Why do pavements buckle?
The heat factor
Pavement buckles can occur when the air temperature changes from moderate to extreme heat. When a road is constructed it is cut into segments creating a space for expansion and contraction. Sometimes that space is not enough and when that happens the pavement buckles or blows up, particularly when the pavement is older and weaker. The warmer the temperature the more the pavement material expands. The sun heats the pavement, and the pavement expands and then buckles. Buckles more commonly occur on older concrete pavements.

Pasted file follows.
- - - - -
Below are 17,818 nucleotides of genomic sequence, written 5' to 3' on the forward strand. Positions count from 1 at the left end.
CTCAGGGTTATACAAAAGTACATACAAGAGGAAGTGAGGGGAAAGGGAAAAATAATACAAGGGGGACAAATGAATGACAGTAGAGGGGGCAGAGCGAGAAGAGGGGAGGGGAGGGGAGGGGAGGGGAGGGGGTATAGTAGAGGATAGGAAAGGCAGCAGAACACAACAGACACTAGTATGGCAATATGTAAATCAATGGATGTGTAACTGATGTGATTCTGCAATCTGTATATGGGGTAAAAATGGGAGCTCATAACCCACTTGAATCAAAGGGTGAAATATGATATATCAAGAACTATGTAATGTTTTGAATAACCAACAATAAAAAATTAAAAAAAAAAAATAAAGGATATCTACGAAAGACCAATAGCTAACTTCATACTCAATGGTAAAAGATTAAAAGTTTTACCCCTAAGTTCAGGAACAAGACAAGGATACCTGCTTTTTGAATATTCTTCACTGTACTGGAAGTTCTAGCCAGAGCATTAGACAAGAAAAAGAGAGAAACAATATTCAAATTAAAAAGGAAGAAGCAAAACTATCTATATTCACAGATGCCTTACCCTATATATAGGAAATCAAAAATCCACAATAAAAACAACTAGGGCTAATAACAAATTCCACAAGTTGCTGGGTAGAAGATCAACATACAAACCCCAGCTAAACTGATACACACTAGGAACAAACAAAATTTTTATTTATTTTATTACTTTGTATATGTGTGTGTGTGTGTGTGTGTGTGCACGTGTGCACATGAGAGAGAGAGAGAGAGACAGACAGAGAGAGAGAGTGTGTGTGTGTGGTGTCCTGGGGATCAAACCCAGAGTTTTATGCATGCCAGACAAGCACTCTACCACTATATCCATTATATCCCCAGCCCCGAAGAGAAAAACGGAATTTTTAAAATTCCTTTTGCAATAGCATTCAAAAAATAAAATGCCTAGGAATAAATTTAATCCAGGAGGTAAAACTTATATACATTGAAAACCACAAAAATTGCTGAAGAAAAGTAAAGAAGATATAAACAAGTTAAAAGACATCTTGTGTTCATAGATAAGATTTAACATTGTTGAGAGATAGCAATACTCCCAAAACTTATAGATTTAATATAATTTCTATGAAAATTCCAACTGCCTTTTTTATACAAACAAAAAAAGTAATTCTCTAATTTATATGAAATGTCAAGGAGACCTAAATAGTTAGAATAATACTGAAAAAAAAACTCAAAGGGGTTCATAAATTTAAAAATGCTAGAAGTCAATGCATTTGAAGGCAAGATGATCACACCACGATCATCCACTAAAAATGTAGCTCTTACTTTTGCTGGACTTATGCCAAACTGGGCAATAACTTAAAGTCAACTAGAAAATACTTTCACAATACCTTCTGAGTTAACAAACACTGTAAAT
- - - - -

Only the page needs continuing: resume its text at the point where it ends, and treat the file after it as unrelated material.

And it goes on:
Blacktop (bituminous) pavement is a more flexible material and does not usually blow up but may create a bump similar to a frost heave, especially in areas where concrete and blacktop meet.
When buckles occur, they become a MnDOT priority. Crews who are patching or mowing are reassigned to fix the pavement buckles. Please be patient with workers and other motorists on the road.
What do I do if I come across a buckle?
Pavement buckles can be very dangerous for motorists. Try not to drive over a buckle if possible. Instead, slow down and safely move into another lane. Call 911 if you encounter one.
Hwy 36 in Little Canada, June 2016
Note the pavement buckle on the closest lane of traffic driving towards you.